If you’re on the verge of a major purchase like a home or car, be cautious when signing up for a new checking account. Some banks and credit unions vet new customers by pulling a report from a major credit bureau, which could temporarily shave a few points off your credit score — and trigger questions from lenders.
Credit check for a checking account?
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But if you don’t have a previous relationship with that bank, you can expect it to do some checking up on you before letting you open an account, says John Ulzheimer, a credit expert who has worked for FICO and Equifax.
Banks typically look to agencies like ChexSystems, TeleCheck or Early Warning Services, which collect reports on people who have their checking accounts closed because of unpaid overdrafts or bounced checks. Because these aren’t credit bureaus, inquiries there don’t affect your credit score, Ulzheimer says.
Infrequently, though, some banks run inquiries with credit reporting agencies such as TransUnion, Experian or Equifax, and those inquiries are typically incorporated into your credit report, which could potentially lower your credit score, he says.
“The trend is not to inquire with a credit bureau,” says Nessa Feddis, senior vice president at the American Bankers Association.”I’m sure there are some that do it, but it’s not usual today.”
While it’s not the norm for financial institutions to do a so-called “hard pull” for checking, it’s not unheard of either. Bankrate found some large institutions — including BBVA Compass, BB&T and American Airlines Federal Credit Union — all perform hard credit inquiries on new checking account customers.
“It’s a surprise to many consumers that when you apply for a checking account, your credit reports or consumer reports are fair game, because I don’t know that many consumers equate a checking account with an extension of credit like a credit card or auto loan,” Ulzheimer says.
Could be a costly mistake
While a few points may not seem like a big deal, and it usually isn’t, even a slight drop in your credit score could have a big impact if it happens at a particularly inopportune time, such as when you’re in the process of getting a mortgage, auto loan or other large loan product.
“In the most severe scenario, you may lower your credit score to the point where you may be paying a higher interest rate,” Ulzheimer says. “In the absolute worst-case scenario, if you’re already a marginal borrower, you may put yourself in a position where the score went down just enough where you can’t be approved for that particular loan product.”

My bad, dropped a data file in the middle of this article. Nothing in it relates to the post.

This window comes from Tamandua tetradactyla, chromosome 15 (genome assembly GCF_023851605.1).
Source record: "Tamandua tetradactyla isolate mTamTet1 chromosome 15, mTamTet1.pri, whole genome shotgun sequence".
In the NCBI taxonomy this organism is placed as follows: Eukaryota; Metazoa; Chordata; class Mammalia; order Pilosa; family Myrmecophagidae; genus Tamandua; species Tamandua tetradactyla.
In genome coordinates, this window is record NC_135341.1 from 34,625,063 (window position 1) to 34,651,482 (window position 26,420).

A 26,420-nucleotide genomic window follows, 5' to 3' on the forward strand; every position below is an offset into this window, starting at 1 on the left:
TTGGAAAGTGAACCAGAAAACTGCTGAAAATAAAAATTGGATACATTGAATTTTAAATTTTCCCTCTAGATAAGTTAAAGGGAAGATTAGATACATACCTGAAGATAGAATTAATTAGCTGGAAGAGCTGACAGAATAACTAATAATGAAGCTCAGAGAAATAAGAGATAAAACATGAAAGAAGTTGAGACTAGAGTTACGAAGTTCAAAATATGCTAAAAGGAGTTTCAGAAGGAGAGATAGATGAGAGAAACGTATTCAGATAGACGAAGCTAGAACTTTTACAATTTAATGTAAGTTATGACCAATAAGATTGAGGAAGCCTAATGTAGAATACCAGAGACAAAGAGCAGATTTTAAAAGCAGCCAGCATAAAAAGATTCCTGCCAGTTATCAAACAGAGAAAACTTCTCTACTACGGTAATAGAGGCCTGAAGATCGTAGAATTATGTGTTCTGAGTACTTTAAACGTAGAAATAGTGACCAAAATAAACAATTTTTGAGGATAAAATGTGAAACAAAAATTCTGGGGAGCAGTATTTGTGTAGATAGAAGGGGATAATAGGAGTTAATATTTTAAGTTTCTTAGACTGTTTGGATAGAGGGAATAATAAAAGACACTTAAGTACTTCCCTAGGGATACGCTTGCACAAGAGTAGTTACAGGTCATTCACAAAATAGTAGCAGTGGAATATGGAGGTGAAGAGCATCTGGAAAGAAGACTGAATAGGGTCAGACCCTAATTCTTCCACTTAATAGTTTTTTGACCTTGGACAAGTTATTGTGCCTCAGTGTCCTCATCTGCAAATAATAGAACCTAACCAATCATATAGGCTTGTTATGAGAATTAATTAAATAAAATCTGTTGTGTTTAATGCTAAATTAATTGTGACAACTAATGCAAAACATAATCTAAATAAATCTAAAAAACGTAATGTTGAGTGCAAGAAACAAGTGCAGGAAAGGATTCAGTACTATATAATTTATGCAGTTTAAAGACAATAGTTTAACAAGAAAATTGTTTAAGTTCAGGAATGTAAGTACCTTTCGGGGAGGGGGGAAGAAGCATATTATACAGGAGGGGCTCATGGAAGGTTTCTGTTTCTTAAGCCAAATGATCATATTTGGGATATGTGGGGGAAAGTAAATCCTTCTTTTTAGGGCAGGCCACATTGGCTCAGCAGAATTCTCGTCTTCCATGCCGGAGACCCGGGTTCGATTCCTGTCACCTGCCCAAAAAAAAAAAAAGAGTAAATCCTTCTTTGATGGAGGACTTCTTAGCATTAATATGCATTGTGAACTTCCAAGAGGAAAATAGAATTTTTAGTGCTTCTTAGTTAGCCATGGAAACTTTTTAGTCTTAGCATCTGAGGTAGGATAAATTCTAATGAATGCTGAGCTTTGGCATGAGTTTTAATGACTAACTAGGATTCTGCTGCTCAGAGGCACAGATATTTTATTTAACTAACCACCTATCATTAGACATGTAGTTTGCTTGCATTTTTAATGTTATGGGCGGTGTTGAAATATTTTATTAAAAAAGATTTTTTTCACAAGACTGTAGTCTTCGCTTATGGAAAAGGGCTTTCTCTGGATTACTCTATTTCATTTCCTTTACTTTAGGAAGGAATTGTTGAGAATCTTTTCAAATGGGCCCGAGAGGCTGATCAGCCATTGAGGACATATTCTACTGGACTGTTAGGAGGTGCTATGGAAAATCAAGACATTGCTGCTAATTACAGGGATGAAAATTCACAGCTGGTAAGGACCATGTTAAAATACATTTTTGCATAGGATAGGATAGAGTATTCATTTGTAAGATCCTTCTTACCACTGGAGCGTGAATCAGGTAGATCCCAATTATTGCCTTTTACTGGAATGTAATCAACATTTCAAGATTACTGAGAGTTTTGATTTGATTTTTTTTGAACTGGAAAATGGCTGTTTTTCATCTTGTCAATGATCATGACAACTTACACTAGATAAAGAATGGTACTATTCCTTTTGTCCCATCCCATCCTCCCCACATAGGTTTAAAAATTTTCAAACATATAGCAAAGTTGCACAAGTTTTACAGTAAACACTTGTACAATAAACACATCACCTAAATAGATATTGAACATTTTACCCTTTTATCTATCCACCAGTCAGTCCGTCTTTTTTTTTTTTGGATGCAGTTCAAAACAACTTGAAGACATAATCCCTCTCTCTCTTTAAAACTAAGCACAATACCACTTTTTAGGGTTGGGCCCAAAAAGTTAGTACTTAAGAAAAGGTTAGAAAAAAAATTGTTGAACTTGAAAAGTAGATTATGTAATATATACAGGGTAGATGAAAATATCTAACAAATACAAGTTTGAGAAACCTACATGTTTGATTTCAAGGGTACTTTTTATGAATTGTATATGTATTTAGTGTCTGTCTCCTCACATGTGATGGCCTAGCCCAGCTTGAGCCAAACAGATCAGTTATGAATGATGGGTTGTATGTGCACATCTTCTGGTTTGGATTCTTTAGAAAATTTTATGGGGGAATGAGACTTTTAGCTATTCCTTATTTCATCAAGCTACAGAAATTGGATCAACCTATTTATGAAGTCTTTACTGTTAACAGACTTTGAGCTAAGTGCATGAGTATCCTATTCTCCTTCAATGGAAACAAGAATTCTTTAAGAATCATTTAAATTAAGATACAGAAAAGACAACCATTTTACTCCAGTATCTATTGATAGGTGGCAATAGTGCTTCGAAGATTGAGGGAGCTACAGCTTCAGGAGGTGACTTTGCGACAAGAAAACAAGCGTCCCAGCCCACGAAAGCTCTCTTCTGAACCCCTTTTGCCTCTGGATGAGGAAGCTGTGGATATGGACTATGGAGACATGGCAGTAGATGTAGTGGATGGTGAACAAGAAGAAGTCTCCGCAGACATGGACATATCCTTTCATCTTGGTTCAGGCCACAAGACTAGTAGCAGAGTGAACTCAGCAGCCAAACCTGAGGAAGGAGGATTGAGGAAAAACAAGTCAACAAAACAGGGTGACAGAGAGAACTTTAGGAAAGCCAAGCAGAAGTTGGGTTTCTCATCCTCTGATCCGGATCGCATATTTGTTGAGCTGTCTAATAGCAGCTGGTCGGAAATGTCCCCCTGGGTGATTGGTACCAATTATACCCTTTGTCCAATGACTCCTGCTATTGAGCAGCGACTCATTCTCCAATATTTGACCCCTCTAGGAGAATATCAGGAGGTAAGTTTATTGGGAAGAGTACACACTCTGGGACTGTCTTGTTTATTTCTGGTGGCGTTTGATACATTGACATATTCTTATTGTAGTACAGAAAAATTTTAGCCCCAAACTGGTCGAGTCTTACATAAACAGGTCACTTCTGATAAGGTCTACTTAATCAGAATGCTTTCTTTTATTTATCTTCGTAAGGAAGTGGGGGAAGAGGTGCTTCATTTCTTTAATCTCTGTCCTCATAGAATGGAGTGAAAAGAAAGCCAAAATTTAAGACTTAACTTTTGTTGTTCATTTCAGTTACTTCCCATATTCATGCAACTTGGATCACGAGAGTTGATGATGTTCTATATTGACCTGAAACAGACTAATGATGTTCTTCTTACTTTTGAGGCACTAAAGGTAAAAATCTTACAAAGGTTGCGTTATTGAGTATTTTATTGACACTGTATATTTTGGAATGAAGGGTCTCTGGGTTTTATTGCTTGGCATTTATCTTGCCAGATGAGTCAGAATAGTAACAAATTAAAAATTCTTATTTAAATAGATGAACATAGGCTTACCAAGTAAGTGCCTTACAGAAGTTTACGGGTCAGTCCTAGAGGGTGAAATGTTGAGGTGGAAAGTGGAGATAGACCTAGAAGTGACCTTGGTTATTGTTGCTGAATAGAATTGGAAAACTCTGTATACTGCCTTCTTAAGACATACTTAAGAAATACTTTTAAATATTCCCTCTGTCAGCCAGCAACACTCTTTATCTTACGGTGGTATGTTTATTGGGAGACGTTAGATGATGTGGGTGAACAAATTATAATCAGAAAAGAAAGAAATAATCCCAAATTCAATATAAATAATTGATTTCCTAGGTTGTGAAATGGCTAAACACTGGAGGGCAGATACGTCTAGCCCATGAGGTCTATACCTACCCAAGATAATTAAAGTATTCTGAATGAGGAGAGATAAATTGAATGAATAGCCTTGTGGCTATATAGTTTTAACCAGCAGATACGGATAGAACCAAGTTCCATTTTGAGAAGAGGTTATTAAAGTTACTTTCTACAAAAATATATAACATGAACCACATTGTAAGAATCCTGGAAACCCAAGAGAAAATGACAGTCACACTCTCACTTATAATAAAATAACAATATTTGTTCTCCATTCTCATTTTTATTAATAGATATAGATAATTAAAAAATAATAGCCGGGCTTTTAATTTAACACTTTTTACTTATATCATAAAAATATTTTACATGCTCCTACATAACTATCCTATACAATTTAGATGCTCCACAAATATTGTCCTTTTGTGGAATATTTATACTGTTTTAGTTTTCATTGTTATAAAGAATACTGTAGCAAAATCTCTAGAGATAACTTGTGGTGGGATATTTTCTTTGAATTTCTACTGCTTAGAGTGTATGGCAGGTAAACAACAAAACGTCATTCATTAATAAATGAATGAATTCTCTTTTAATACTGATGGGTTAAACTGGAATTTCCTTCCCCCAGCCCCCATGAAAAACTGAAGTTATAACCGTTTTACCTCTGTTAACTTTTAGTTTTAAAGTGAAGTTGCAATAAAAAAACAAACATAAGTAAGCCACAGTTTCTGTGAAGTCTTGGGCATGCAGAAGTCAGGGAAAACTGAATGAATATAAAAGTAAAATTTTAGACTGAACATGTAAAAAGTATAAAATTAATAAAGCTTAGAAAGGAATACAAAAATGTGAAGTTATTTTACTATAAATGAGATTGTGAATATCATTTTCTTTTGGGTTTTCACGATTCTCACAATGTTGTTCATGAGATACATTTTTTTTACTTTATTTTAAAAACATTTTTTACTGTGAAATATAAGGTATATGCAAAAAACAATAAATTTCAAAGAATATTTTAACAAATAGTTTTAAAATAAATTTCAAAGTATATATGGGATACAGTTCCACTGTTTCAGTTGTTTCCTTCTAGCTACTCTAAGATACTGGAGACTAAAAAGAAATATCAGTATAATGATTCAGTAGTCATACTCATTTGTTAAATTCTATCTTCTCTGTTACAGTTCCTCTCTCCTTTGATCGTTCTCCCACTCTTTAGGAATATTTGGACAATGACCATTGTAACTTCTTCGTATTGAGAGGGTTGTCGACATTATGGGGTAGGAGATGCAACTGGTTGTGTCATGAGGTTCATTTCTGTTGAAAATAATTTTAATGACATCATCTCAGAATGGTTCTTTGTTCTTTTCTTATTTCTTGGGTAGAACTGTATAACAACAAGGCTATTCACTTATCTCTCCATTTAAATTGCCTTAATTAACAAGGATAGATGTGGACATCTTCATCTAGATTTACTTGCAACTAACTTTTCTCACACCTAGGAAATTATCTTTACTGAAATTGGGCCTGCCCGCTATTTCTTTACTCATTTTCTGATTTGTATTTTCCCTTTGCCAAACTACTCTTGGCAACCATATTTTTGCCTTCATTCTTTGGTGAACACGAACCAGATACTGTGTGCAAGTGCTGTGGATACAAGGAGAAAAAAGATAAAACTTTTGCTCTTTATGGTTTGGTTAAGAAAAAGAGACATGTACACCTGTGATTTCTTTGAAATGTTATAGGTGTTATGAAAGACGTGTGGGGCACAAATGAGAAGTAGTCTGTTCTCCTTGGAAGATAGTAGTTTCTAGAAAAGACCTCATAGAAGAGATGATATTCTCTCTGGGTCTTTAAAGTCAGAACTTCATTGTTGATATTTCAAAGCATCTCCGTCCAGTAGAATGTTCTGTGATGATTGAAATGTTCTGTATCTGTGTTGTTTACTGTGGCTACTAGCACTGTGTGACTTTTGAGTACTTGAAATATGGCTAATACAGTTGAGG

If you are in the process of getting a mortgage, your mortgage broker or lender may question the resulting inquiry. In that case, they’ll probably want an explanation, Ulzheimer says.
“If it did result in a hard inquiry and the mortgage broker is looking at your credit reports, they’re going to want you to explain your inquiry,” Ulzheimer says. “And you’re going to have to sign some sort of documentation verifying that you didn’t take on any more debt.”
For consumers who are concerned about it, the safest thing to do might be to simply wait to open the account until “you close and get the keys to the house,” Ulzheimer says.
Banks are perfectly within their legal rights to pull a credit report when you apply for a checking account, says Chi Chi Wu, staff attorney at the National Consumer Law Center.
Under the Fair Credit Reporting Act, credit or employment are both considered a “permissible purpose” for obtaining a credit report, Wu says. “Opening a checking account would probably be considered a ‘permissible purpose’ — there’s a category for a legitimate business need for a transaction initiated by the consumer.”
Banks often disclose that they plan to pull a credit report on your application, but under the law, “they don’t necessarily have to tell the consumer ahead of time,” Wu says.
Still, it’s likely that making contact with the bank and asking a few simple questions will get you all the information you need, Ulzheimer says.
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Why banks do it
It may be relatively rare, but why would any bank pull a credit report for a checking account, which most people don’t think of as a credit product? It’s all about risk, Ulzheimer says.
Most accounts incorporate “courtesy” overdraft protection, which covers purchases you don’t have the cash in your account for, with the understanding that you’ll pay for it later on (plus a $35 fee, of course). And in fact, check-writing, one of the most basic properties of a checking account, does present some risk for banks, Ulzheimer says.
“The reality is that banks and credit unions lose money when you write bad checks that cost them money and time to track you down and attempt to collect those debts.”